Monday 18 December 2017

League minnows buck form as Munster sides lead the way

Martin Breheny

Martin Breheny

MUNSTER will have three counties in Division 4 of the Allianz Football League next year, but winter blues are a long way off the province's agenda at present as it continues to mount a five-pronged attack on the championship.

Surprisingly, six of the 16 counties still involved in the All-Ireland race plied their trade in Divisions 3 and 4 last spring. Antrim, Sligo and Tipperary were in Division 3, while Clare, Limerick and Leitrim were in Division 4.

It means that each of the two lower groups have as many All-Ireland survivors as Division 2, represented by Meath, who were relegated, Tyrone and Kildare, both of whom were promoted.

Division 2 counties, Galway, Louth, Derry, Monaghan and Westmeath were all eliminated in the qualifiers, while Armagh, who were relegated from Division 1, are the only side from this year's top flight to be eliminated so far.

Waterford are Munster's only absentees from the remaining 16, having lost rather unluckily to Wicklow in the Round 1 qualifiers, leaving Cork, Kerry, Clare, Limerick and Tipperary still on the title trail.

It gives Munster the biggest representation of all the provinces, one ahead of Leinster and Ulster (four each) and two ahead of Connacht (three).

Munster also dominates the hurling representation, providing four of the remaining six All-Ireland contenders who are joined by Kilkenny and Galway.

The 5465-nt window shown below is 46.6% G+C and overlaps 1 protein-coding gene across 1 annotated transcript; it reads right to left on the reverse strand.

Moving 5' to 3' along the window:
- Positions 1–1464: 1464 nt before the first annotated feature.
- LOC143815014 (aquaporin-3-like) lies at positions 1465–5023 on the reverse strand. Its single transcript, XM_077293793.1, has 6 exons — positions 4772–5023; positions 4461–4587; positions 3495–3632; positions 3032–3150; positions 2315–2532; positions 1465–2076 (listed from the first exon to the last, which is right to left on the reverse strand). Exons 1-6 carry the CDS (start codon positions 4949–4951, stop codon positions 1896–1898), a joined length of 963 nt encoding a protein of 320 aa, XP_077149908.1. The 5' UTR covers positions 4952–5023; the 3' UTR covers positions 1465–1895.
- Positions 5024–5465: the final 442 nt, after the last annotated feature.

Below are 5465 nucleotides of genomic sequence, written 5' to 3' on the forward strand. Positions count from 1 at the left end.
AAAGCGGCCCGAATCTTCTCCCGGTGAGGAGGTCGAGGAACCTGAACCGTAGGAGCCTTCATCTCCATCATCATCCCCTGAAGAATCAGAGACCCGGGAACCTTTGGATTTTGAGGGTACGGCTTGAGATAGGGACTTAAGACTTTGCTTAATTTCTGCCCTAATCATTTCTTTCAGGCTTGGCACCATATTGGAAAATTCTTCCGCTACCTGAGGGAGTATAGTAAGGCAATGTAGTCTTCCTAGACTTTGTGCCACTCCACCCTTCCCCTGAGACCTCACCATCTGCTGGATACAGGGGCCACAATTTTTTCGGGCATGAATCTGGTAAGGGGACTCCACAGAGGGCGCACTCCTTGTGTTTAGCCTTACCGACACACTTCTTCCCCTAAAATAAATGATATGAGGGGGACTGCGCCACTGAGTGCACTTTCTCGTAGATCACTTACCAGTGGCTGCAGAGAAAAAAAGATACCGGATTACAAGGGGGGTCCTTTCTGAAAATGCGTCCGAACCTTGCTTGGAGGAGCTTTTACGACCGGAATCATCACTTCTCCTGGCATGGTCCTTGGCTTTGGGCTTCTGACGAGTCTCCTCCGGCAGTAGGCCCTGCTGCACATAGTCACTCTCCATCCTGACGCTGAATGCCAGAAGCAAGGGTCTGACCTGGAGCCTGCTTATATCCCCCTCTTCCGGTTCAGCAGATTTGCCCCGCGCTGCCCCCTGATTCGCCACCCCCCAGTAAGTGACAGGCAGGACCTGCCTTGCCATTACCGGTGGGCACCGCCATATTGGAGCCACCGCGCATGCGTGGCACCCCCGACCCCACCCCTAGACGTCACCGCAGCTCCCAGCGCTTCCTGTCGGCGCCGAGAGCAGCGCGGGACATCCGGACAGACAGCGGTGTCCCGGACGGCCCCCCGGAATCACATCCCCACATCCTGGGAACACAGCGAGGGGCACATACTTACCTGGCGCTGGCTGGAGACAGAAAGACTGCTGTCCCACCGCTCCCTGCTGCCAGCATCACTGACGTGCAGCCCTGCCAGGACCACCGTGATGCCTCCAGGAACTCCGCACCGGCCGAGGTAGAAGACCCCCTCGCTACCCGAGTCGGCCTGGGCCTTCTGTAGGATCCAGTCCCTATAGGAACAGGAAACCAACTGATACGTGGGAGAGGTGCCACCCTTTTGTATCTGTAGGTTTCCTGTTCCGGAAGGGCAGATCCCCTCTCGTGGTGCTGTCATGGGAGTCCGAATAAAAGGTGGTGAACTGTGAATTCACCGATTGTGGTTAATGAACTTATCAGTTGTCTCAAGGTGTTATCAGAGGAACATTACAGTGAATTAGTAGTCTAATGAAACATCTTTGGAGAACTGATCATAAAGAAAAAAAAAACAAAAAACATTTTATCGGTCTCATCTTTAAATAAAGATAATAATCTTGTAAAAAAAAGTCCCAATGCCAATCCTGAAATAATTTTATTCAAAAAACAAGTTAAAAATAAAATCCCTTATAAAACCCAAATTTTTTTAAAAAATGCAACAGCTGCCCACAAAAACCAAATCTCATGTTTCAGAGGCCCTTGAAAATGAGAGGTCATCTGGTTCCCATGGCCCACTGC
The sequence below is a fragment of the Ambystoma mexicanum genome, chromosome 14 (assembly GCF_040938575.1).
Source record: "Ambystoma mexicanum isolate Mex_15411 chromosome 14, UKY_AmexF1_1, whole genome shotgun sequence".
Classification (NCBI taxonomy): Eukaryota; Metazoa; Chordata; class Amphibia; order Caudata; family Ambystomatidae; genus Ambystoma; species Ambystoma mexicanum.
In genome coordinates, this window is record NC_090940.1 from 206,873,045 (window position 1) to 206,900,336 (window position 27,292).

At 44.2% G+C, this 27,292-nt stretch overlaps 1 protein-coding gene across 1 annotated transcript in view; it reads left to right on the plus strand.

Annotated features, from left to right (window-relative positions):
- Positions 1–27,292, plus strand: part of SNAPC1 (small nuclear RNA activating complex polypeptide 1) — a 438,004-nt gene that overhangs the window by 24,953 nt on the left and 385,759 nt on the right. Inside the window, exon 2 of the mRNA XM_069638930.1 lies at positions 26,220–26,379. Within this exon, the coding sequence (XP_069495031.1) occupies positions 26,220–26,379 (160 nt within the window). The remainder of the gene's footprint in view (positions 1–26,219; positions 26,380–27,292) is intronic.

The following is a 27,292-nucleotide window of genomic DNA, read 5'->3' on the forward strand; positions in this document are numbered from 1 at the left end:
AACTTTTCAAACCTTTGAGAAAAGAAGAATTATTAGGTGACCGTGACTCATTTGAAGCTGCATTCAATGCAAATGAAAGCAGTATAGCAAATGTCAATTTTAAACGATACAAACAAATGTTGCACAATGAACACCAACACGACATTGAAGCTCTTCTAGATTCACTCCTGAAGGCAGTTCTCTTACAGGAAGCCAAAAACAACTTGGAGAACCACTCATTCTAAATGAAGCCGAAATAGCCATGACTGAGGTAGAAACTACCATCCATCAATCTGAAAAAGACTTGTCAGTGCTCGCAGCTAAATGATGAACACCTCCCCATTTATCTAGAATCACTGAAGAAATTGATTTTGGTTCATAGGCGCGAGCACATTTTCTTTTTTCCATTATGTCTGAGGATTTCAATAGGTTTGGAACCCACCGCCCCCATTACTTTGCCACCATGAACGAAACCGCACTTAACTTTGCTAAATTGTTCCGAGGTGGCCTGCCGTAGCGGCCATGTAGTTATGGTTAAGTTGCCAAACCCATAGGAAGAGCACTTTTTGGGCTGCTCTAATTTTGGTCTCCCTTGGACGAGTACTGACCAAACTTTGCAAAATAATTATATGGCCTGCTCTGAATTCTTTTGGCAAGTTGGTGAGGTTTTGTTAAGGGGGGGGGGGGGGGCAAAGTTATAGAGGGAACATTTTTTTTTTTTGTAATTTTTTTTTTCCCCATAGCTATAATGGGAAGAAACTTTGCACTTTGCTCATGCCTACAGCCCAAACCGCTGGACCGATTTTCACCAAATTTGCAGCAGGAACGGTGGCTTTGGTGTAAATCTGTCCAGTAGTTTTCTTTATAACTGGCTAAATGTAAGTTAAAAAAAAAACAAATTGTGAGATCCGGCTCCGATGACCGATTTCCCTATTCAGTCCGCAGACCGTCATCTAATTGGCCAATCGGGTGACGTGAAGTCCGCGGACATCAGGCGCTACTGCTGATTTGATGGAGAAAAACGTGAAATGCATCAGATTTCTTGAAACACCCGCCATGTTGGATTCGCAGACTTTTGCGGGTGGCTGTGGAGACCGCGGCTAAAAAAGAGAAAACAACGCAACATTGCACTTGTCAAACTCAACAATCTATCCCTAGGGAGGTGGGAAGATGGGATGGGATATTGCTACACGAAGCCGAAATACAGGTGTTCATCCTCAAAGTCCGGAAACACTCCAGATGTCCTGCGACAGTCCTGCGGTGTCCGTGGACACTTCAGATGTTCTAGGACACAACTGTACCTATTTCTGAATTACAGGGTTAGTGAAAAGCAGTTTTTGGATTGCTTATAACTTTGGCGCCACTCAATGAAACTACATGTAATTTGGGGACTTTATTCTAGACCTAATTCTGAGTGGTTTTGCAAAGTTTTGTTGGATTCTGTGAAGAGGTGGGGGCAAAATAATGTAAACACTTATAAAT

The continued involvement of Cork and Kerry in the football race is no surprise, while Clare remain in contention as beaten provincial finalists.

They took a heavy beating from Cork in the final and appear to have drawn a very short straw in the Round 4 qualifiers where they will play the winners of Kerry v Tyrone.

Tipperary were relegated to Division 4 last spring, while Limerick failed to escape from the bottom group, but after losing to Kerry and Clare respectively in Munster, both have made excellent recoveries in the qualifiers.

Tipperary's removal of Wexford last Saturday was most impressive, while Limerick, who plotted their way to the All-Ireland quarter-finals via the qualifiers last year, re-captured their summer fizz when beating Longford after extra-time last Saturday.

And while the Round 3 draw wasn't kind, offering them an 'away' trip to Kildare, circumstances intervened and the game will now be played at neutral Portlaoise, scene to Limerick's excellent fourth round win over Wexford last year.

The championship advances of Munster's so-called lesser forces is likely to lead to them mounting a strong campaign to avoid a return a seeded draw, whereby Cork and Kerry would be on opposite sides ever year.

Irish Independent

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